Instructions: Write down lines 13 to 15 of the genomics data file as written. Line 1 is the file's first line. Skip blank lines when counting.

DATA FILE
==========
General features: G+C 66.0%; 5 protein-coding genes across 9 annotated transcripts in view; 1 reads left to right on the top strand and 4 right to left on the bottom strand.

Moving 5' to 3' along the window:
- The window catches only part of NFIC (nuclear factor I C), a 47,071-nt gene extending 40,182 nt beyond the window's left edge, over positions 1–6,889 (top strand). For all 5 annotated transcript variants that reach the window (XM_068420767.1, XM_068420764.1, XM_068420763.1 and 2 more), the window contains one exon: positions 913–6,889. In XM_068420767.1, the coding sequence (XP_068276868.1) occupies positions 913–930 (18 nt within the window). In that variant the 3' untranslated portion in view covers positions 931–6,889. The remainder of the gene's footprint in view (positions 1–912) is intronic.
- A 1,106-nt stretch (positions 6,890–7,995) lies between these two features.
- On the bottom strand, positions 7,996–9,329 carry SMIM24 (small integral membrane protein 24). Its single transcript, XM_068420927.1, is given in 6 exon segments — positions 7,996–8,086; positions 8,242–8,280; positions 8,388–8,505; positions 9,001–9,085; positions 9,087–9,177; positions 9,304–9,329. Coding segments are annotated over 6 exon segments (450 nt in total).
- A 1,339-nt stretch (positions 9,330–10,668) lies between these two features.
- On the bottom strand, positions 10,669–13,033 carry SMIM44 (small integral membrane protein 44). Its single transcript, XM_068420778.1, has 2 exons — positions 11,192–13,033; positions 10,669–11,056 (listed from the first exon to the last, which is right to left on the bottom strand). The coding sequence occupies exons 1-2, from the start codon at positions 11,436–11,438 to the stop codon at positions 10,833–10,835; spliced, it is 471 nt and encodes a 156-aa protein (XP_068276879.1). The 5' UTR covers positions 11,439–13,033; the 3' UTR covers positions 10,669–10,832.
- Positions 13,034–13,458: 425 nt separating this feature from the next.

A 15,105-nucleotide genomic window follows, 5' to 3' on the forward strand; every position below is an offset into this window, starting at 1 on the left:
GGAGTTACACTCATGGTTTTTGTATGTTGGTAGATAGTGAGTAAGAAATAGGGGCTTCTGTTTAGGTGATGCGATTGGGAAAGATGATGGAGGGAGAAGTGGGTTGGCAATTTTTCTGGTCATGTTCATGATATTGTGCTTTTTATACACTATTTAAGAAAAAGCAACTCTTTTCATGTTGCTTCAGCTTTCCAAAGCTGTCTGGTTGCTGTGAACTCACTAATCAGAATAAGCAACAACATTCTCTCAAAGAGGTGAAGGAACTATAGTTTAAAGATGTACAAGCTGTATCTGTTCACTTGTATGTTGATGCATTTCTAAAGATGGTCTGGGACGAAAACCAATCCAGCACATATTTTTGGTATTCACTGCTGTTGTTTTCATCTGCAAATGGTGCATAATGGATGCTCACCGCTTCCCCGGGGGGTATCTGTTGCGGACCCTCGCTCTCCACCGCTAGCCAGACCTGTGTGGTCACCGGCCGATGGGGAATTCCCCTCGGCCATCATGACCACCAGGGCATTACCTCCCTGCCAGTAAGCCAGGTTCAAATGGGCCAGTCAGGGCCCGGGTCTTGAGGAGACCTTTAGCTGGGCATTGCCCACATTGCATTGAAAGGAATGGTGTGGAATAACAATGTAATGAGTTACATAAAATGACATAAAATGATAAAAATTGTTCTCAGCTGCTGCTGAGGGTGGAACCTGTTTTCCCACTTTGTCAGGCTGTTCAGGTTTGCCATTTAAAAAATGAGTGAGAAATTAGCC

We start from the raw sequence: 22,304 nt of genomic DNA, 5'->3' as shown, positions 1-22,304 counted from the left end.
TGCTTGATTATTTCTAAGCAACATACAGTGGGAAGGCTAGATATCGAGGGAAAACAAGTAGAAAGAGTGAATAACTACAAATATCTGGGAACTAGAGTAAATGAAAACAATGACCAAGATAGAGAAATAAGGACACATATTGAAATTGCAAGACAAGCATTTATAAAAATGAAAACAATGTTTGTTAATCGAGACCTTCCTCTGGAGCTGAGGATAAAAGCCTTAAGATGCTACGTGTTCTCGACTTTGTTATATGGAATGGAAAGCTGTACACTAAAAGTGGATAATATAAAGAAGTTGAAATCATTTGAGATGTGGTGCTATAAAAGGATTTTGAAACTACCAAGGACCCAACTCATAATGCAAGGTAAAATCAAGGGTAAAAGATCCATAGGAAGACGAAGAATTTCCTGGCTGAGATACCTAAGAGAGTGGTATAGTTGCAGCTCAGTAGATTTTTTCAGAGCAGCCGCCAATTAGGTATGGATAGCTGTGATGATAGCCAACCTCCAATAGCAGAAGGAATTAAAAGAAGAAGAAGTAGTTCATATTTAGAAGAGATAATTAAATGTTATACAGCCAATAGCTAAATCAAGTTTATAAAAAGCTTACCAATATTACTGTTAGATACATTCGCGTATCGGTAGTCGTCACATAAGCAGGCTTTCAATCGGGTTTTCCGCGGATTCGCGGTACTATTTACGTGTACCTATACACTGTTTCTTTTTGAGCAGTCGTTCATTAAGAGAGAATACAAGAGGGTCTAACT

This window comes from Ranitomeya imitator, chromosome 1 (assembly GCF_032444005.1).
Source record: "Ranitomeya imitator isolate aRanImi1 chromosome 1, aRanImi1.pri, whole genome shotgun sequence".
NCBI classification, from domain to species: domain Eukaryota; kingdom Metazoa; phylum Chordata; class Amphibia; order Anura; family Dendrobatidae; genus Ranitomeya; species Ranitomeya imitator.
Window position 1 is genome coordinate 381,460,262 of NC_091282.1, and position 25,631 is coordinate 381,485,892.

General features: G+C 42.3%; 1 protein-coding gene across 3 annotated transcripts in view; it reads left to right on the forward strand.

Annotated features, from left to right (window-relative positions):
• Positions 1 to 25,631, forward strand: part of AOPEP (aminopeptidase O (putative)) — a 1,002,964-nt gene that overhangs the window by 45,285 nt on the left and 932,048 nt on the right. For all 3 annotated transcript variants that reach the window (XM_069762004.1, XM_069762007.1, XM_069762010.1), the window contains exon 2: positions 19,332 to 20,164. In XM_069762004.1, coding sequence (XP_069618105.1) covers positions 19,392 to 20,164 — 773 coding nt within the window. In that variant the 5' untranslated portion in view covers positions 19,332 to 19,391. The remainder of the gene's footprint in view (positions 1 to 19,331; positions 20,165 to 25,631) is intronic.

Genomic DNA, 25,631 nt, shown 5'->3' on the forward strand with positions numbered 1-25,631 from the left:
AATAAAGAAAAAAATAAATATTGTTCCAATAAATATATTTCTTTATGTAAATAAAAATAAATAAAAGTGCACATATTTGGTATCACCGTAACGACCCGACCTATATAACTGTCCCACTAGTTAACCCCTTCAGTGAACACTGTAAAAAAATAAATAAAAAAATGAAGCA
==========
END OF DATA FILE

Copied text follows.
This window comes from Ranitomeya imitator, chromosome 1 (assembly GCF_032444005.1).
Source record: "Ranitomeya imitator isolate aRanImi1 chromosome 1, aRanImi1.pri, whole genome shotgun sequence".
NCBI classification, from domain to species: domain Eukaryota; kingdom Metazoa; phylum Chordata; class Amphibia; order Anura; family Dendrobatidae; genus Ranitomeya; species Ranitomeya imitator.